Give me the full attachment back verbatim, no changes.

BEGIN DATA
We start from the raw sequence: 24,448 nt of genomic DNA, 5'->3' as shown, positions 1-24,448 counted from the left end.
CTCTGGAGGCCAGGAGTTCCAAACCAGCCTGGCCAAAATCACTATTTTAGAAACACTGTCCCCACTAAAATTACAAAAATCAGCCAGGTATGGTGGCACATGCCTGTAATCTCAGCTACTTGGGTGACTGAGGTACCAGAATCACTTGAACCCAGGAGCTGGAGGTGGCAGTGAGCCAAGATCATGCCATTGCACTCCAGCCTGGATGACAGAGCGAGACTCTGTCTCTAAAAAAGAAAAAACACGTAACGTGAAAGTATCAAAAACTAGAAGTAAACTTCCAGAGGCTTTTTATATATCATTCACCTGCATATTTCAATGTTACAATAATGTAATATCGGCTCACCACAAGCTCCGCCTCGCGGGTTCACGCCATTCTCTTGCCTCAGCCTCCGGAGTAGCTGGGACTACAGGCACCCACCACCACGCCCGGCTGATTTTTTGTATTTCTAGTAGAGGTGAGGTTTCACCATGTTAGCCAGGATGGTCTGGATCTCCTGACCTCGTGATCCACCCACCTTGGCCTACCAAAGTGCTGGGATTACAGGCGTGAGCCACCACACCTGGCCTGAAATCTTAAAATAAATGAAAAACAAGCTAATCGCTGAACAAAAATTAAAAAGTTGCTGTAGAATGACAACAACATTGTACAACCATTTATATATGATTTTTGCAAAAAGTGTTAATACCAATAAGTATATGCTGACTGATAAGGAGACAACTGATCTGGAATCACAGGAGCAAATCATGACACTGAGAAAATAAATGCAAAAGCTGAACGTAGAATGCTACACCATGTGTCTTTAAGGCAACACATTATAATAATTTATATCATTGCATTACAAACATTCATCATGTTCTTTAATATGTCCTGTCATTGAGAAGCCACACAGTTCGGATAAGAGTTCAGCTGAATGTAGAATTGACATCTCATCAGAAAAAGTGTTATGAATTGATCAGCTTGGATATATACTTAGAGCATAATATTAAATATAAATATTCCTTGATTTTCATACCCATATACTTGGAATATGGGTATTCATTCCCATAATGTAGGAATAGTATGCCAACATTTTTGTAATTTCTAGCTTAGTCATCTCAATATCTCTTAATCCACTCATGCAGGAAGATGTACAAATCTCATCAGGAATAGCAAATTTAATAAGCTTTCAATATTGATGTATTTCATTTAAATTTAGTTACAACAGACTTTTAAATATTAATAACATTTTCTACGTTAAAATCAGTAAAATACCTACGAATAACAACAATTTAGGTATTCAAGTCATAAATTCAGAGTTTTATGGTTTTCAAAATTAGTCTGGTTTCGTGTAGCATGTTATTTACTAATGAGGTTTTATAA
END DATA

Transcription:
We start from the raw sequence: 24,448 nt of genomic DNA, 5'->3' as shown, positions 1-24,448 counted from the left end.
CTCTGGAGGCCAGGAGTTCCAAACCAGCCTGGCCAAAATCACTATTTTAGAAACACTGTCCCCACTAAAATTACAAAAATCAGCCAGGTATGGTGGCACATGCCTGTAATCTCAGCTACTTGGGTGACTGAGGTACCAGAATCACTTGAACCCAGGAGCTGGAGGTGGCAGTGAGCCAAGATCATGCCATTGCACTCCAGCCTGGATGACAGAGCGAGACTCTGTCTCTAAAAAAGAAAAAACACGTAACGTGAAAGTATCAAAAACTAGAAGTAAACTTCCAGAGGCTTTTTATATATCATTCACCTGCATATTTCAATGTTACAATAATGTAATATCGGCTCACCACAAGCTCCGCCTCGCGGGTTCACGCCATTCTCTTGCCTCAGCCTCCGGAGTAGCTGGGACTACAGGCACCCACCACCACGCCCGGCTGATTTTTTGTATTTCTAGTAGAGGTGAGGTTTCACCATGTTAGCCAGGATGGTCTGGATCTCCTGACCTCGTGATCCACCCACCTTGGCCTACCAAAGTGCTGGGATTACAGGCGTGAGCCACCACACCTGGCCTGAAATCTTAAAATAAATGAAAAACAAGCTAATCGCTGAACAAAAATTAAAAAGTTGCTGTAGAATGACAACAACATTGTACAACCATTTATATATGATTTTTGCAAAAAGTGTTAATACCAATAAGTATATGCTGACTGATAAGGAGACAACTGATCTGGAATCACAGGAGCAAATCATGACACTGAGAAAATAAATGCAAAAGCTGAACGTAGAATGCTACACCATGTGTCTTTAAGGCAACACATTATAATAATTTATATCATTGCATTACAAACATTCATCATGTTCTTTAATATGTCCTGTCATTGAGAAGCCACACAGTTCGGATAAGAGTTCAGCTGAATGTAGAATTGACATCTCATCAGAAAAAGTGTTATGAATTGATCAGCTTGGATATATACTTAGAGCATAATATTAAATATAAATATTCCTTGATTTTCATACCCATATACTTGGAATATGGGTATTCATTCCCATAATGTAGGAATAGTATGCCAACATTTTTGTAATTTCTAGCTTAGTCATCTCAATATCTCTTAATCCACTCATGCAGGAAGATGTACAAATCTCATCAGGAATAGCAAATTTAATAAGCTTTCAATATTGATGTATTTCATTTAAATTTAGTTACAACAGACTTTTAAATATTAATAACATTTTCTACGTTAAAATCAGTAAAATACCTACGAATAACAACAATTTAGGTATTCAAGTCATAAATTCAGAGTTTTATGGTTTTCAAAATTAGTCTGGTTTCGTGTAGCATGTTATTTACTAATGAGGTTTTATAA